“In the three decades since I discovered The Hero with a Thousand Faces, it has continued to fascinate and inspire me. Joseph Campbell peers through centuries and shows us that we are all connected by a basic need to hear stories and understand ourselves. As a book, it is wonderful to read; as illumination into the human condition, it is a revelation.”
All stories have beginnings, middles, and ends, and the hero’s journey is no exception. The hero’s journey—like the journey of life itself—is made up of three acts, and each act is made up of the steps of the journey the hero must make—a journey that will change him irrevocably and bring him to wholeness.
Let’s take a look at how the hero’s journey manifests in Star Wars: A New Hope.
Act One (Beginning)
The Status Quo: Luke Skywalker is bored at home on the farm with his aunt and uncle.
The Catalyst: Luke finds a message from the kidnapped Princess Leia.
Denial & Encounter With the Guru: Luke meets Ben, a.k.a. Obi-Wan, but refuses his offer to train as a Jedi knight.
Acceptance and Action: Stormtroopers kill Luke’s family, and he begins his training as a Jedi knight.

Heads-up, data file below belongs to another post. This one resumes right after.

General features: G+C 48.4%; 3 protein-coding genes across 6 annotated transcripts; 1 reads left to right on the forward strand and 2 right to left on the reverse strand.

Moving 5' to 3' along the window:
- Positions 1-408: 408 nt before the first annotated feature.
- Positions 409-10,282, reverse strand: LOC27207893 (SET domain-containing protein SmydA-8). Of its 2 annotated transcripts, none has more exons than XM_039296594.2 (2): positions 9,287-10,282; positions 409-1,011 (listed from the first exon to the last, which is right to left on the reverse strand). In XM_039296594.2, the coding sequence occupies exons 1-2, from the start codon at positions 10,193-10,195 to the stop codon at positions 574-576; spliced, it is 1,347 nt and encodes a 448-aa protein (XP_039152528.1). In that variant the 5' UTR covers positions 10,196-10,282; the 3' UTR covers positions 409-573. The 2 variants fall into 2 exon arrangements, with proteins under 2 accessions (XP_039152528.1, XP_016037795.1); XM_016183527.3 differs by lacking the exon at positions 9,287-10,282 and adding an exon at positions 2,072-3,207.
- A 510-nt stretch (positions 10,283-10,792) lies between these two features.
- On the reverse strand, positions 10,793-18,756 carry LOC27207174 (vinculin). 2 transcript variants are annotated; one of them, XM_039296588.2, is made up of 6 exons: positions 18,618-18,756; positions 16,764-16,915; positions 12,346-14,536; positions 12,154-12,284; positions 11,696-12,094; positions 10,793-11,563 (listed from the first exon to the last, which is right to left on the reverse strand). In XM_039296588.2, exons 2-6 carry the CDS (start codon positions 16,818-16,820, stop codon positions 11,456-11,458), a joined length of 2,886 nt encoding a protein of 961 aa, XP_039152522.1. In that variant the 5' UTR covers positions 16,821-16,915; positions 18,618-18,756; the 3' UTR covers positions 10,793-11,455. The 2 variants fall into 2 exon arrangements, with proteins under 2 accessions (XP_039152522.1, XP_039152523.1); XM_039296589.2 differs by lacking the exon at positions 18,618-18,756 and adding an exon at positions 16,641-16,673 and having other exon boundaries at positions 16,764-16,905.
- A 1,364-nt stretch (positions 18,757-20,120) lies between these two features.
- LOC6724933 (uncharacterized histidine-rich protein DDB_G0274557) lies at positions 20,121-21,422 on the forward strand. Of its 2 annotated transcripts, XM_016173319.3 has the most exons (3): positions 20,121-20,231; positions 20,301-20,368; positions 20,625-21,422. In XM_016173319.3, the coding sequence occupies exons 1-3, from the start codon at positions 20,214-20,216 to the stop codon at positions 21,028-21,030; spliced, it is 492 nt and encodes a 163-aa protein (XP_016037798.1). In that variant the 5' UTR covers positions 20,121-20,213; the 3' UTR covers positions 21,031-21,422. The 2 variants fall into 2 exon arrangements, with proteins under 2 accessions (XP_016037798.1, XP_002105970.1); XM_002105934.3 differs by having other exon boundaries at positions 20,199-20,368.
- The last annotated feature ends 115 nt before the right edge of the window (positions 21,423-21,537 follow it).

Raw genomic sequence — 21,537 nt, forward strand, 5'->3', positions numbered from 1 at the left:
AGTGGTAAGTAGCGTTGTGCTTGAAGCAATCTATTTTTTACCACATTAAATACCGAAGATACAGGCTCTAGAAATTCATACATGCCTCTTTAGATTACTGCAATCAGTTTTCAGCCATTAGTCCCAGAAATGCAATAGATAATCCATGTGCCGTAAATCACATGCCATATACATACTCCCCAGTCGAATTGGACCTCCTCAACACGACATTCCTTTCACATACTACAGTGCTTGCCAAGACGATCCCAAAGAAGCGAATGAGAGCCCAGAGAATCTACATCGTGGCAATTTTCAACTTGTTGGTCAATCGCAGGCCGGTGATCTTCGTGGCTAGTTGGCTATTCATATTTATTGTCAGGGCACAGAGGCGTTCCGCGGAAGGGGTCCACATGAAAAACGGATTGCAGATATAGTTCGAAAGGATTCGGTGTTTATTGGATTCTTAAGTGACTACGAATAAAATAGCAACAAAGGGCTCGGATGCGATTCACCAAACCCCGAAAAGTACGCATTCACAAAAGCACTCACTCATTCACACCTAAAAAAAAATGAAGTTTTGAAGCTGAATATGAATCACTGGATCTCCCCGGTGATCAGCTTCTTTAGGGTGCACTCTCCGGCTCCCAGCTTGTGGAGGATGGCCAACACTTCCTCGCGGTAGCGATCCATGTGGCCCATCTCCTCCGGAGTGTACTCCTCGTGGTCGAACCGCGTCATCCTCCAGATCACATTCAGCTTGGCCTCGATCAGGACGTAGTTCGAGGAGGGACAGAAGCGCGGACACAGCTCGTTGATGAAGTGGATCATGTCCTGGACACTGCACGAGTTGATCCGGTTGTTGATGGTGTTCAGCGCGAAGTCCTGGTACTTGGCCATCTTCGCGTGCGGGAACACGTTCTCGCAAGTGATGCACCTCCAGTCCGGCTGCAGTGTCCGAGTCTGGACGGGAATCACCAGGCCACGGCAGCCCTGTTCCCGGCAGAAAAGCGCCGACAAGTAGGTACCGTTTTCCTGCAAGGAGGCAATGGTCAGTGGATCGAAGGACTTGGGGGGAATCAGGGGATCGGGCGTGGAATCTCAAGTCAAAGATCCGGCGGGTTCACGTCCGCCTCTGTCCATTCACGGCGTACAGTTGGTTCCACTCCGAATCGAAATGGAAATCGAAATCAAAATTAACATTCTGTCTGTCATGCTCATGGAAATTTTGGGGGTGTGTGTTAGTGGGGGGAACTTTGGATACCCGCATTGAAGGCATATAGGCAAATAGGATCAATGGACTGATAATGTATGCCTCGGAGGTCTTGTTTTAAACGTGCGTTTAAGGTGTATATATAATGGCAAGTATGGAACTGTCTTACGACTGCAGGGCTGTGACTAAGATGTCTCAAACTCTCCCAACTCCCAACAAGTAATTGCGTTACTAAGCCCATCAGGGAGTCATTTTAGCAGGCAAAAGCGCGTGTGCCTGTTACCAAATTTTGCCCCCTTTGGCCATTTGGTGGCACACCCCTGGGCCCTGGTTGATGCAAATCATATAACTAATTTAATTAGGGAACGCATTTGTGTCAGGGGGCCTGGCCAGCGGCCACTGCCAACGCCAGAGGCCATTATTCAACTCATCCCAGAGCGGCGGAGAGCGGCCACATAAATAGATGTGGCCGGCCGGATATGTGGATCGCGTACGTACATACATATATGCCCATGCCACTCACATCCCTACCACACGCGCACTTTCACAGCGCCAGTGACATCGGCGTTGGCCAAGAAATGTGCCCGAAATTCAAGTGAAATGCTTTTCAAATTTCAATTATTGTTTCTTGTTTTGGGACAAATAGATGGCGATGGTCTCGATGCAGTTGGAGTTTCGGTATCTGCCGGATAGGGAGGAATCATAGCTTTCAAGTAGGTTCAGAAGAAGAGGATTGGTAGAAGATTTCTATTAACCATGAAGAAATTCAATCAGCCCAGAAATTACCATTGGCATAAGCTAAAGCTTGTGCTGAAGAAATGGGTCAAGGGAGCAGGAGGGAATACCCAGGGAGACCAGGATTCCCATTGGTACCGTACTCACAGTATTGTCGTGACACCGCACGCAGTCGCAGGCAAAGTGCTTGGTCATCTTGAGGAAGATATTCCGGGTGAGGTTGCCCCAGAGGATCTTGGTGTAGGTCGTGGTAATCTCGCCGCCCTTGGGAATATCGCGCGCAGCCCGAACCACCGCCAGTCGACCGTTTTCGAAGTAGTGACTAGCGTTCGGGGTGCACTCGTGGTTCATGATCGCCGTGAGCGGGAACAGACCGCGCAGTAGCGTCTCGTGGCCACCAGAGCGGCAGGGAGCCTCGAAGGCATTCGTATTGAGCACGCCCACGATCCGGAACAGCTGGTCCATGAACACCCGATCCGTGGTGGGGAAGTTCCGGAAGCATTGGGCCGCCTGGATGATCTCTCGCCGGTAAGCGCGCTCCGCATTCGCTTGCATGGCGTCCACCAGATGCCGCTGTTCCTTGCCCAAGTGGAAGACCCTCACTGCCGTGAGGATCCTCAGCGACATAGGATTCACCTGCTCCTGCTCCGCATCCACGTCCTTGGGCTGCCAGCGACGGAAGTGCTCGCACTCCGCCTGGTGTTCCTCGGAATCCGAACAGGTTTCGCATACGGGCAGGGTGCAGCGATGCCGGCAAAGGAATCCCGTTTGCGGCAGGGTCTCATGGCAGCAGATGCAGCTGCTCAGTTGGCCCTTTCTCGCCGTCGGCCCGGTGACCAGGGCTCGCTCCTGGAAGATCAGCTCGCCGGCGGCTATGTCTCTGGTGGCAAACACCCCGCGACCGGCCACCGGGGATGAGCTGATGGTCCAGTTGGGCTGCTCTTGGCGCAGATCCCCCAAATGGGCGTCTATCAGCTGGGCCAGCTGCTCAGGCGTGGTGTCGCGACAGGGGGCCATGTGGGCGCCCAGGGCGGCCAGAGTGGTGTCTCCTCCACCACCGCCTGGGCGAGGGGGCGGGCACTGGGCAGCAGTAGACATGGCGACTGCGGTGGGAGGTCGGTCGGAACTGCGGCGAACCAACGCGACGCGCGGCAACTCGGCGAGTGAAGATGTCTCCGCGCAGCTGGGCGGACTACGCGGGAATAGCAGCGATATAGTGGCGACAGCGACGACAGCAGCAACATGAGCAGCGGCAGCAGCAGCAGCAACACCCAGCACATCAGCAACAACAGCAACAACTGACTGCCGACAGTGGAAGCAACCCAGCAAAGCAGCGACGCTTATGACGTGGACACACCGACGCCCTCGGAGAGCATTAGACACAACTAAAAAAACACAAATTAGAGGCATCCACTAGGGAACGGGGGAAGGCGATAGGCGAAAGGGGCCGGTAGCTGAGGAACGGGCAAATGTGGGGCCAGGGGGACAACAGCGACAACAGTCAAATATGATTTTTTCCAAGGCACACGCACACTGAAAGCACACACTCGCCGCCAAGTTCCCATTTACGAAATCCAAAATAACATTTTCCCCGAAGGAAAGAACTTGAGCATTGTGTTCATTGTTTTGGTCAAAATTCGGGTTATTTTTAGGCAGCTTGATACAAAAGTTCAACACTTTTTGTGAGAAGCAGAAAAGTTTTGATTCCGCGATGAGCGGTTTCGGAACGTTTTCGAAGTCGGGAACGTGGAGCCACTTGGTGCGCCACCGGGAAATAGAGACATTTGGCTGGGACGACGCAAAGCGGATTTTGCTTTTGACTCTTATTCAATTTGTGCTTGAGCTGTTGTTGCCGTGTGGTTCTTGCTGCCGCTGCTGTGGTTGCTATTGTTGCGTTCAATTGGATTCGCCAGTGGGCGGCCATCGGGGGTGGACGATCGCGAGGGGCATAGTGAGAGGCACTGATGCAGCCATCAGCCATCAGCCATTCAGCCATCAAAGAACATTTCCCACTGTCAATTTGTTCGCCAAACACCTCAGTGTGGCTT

Act Two (Middle)
Trials and Tribulations, Friends and Foes: Luke travels with Obi-Wan, C-3PO, and R2-D2 to the cantina and meets Han Solo and Chewbacca.
The Edge of the Abyss: Luke and the team board the Death Star to save the princess.
The Plunge: Luke encounters a series of ordeals including the monster in the sewage, the collapsing trash room, attacking stormtroopers, and so on.
The Payoff: Luke saves the princess.
Act Three (End)
The Way Through: Luke and company evade Darth Vader and go home to prepare for the attack on the Death Star.
The True Test: Luke uses the Force to destroy the Death Star.
Return to the New Normal: Luke comes home to a hero’s welcome.
Is the Hero’s Journey right for your story? Learn about plotting and structuring your novel using a variety of narrative approaches with Plot Perfect by Paula Munier.
from Writing Editor Blogs – WritersDigest.com